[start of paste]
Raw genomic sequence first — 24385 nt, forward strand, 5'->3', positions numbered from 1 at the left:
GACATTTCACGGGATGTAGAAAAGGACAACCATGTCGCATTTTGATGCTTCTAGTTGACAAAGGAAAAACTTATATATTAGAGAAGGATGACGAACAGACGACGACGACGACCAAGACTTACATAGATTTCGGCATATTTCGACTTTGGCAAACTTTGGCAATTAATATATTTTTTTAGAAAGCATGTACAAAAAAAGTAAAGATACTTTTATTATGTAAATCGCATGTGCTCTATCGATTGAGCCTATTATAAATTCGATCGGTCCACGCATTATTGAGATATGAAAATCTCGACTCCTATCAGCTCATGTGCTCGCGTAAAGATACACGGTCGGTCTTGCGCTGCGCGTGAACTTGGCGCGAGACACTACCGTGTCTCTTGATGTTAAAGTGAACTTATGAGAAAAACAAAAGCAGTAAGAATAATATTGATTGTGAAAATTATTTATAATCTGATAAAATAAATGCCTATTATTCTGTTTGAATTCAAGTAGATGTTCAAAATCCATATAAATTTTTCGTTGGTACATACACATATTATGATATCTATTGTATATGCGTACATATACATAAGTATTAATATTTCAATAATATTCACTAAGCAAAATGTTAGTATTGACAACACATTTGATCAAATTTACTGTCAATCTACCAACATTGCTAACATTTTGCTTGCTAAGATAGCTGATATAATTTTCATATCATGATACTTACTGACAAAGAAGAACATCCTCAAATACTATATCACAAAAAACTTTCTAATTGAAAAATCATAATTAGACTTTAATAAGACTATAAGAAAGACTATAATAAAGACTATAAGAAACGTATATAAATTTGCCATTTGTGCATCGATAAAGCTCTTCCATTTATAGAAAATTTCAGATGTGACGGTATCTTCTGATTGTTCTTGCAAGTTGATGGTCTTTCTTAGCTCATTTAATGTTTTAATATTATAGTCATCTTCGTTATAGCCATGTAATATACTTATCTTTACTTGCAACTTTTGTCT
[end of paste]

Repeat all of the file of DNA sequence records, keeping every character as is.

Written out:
Raw genomic sequence first — 24385 nt, forward strand, 5'->3', positions numbered from 1 at the left:
GACATTTCACGGGATGTAGAAAAGGACAACCATGTCGCATTTTGATGCTTCTAGTTGACAAAGGAAAAACTTATATATTAGAGAAGGATGACGAACAGACGACGACGACGACCAAGACTTACATAGATTTCGGCATATTTCGACTTTGGCAAACTTTGGCAATTAATATATTTTTTTAGAAAGCATGTACAAAAAAAGTAAAGATACTTTTATTATGTAAATCGCATGTGCTCTATCGATTGAGCCTATTATAAATTCGATCGGTCCACGCATTATTGAGATATGAAAATCTCGACTCCTATCAGCTCATGTGCTCGCGTAAAGATACACGGTCGGTCTTGCGCTGCGCGTGAACTTGGCGCGAGACACTACCGTGTCTCTTGATGTTAAAGTGAACTTATGAGAAAAACAAAAGCAGTAAGAATAATATTGATTGTGAAAATTATTTATAATCTGATAAAATAAATGCCTATTATTCTGTTTGAATTCAAGTAGATGTTCAAAATCCATATAAATTTTTCGTTGGTACATACACATATTATGATATCTATTGTATATGCGTACATATACATAAGTATTAATATTTCAATAATATTCACTAAGCAAAATGTTAGTATTGACAACACATTTGATCAAATTTACTGTCAATCTACCAACATTGCTAACATTTTGCTTGCTAAGATAGCTGATATAATTTTCATATCATGATACTTACTGACAAAGAAGAACATCCTCAAATACTATATCACAAAAAACTTTCTAATTGAAAAATCATAATTAGACTTTAATAAGACTATAAGAAAGACTATAATAAAGACTATAAGAAACGTATATAAATTTGCCATTTGTGCATCGATAAAGCTCTTCCATTTATAGAAAATTTCAGATGTGACGGTATCTTCTGATTGTTCTTGCAAGTTGATGGTCTTTCTTAGCTCATTTAATGTTTTAATATTATAGTCATCTTCGTTATAGCCATGTAATATACTTATCTTTACTTGCAACTTTTGTCT